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Alexander Raikin on Government-Assisted Euthanasia

Alexander Raikin on Government-Assisted Euthanasia

Alexander Raikin joins Breaking Battlegrounds this week to discuss government-assisted euthanasia, particularly focusing on the financial aspect and the ethical implications. We discuss a report suggesting significant healthcare savings through medically assisted deaths and how these programs were initially presented to the public. Alexander Raikin points out the discrepancy between initial assumptions and actual outcomes, highlighting a shift in perspective over time. Tune in now!

Listen at 29 minutes and 17 seconds:

SAM STONE: Continuing on the line with us right now, Alexander Raikin, freelance journalist, covers medical ethics and bad statistics. 

We’ve had him on the program several times here before to talk about everything that’s been going on with government-assisted euthanasia. I don’t even like medically assisted because this isn’t a medical thing, Chuck.

This is really a government program to cut costs in socialized medical systems

CHUCK WARREN: Cut costs and hassle. We don’t want to be bothered with this anymore. So let’s just save the money.

SAM STONE: It’s worth noting that all these systems that are promoting this are places where it takes a very long time to get medical care for normal treatment.


So in 2017, Alexander, there was an article in CBC which said medically assisted deaths could save millions in health care spending across Canada. The journal calculates 136.8 million dollars in savings annually.

I read through this article and it was so clinical that it just absolutely took the soul out of human beings.

SAM STONE: And it made you wonder what’s happening now.


SAM STONE: That’s six, seven years ago.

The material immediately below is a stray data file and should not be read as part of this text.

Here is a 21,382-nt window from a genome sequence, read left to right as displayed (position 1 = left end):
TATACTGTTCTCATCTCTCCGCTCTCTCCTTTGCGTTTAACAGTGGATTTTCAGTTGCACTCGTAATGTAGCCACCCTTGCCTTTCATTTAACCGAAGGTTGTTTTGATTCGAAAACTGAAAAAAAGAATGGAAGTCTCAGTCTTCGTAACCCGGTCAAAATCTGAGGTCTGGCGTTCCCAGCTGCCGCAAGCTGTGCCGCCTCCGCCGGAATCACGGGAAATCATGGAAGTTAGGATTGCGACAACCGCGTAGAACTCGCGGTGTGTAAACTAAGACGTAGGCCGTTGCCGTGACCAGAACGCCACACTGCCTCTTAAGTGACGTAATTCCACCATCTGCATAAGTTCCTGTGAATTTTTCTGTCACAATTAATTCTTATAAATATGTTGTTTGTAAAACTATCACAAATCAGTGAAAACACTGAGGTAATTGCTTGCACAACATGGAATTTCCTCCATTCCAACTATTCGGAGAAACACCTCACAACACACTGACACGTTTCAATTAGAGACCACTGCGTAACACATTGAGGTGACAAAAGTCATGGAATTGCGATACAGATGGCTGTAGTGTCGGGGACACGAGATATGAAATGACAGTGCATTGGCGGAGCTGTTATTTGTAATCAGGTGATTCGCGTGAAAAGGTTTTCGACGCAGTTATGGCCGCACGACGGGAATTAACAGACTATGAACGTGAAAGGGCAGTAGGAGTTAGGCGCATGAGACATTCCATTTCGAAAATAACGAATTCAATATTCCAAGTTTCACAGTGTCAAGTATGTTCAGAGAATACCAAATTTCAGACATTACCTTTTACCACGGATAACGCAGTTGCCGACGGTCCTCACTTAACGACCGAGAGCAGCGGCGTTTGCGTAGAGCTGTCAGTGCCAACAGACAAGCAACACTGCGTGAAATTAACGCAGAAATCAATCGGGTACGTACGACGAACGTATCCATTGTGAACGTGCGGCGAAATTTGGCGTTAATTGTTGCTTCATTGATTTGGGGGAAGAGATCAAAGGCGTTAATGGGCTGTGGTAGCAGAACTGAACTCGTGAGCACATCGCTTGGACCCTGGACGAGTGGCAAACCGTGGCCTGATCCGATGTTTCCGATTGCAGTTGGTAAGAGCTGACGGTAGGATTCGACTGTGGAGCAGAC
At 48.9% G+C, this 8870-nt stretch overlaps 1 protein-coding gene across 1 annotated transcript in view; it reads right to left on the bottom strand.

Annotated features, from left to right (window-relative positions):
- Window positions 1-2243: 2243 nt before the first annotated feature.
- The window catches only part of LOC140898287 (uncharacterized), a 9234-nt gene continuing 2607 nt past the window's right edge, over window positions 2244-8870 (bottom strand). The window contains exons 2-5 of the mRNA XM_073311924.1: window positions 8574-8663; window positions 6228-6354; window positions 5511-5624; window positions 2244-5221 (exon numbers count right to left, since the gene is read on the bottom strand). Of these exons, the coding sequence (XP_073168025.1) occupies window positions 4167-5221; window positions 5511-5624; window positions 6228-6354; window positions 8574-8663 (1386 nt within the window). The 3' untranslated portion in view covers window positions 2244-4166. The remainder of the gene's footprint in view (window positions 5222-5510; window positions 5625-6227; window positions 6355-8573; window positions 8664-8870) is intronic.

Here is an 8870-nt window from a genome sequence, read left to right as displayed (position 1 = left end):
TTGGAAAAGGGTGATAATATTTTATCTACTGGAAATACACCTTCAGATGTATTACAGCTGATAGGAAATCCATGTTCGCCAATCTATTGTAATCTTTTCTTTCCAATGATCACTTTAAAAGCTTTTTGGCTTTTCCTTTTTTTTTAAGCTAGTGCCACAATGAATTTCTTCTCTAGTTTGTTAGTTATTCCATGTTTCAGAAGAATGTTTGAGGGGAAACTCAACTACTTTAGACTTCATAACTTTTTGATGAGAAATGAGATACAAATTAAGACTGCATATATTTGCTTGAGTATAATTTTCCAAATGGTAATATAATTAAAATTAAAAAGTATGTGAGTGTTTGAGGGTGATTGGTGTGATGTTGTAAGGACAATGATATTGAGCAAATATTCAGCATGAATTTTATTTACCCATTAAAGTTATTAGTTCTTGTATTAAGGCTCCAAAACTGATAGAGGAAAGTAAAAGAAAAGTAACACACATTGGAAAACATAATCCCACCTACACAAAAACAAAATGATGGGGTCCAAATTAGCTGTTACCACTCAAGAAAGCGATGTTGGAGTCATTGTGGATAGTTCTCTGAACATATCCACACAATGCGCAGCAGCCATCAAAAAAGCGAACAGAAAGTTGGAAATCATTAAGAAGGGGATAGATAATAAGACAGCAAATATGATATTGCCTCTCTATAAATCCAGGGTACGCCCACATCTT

CHUCK WARREN: What has transpired since they came out with these savings? What has transpired since this report came out?

ALEXANDER RAIKIN: Right, so the cost savings if we’re going to describe, if we’re going to describe human lives in that way, they’ve increased tremendously, right. So the two researchers who wrote that original report, they assumed that a hundred percent of patients who die through medically assisted deaths, which again you know a medically assisted death used to just be called palliative care right now it’s you know euthanasia you know, and they assume that a hundred percent of those patients would have otherwise died in under a month, right?

So they assume that the people who would choose euthanasia or assisted suicide would be patients who are dying anyhow in a matter of days or weeks.

SAM STONE: And that’s how these programs were sold initially to the public, correct?

ALEXANDER RAIKIN: Yes, yes, right?

Everything has been tried, right?

There’s nothing else left, right?

They’re dying anyhow, right?

Why can’t we just help them die, right?

That’s how the programs were sold, okay?

Well in 2022 the last year that we have data and we only have data about natural prognosis expectancies in Quebec, right, so how long would people have left to live and we find out that you know in the last year a majority of patients who die from MAID would have lived over a month. So we went from a hundred percent are going to die in under a month to a majority are living past a month.

Listen to Alexander’s full interview on Breaking Battlegrounds

Alexander Raikin is a freelance journalist and a writer interested in medical ethics and bad statistics. His writings have been published in City Journal and The New Atlantis. Alexander is also a research fellow with Do No Harm. He can be found on X at @AlexanderRaikin.

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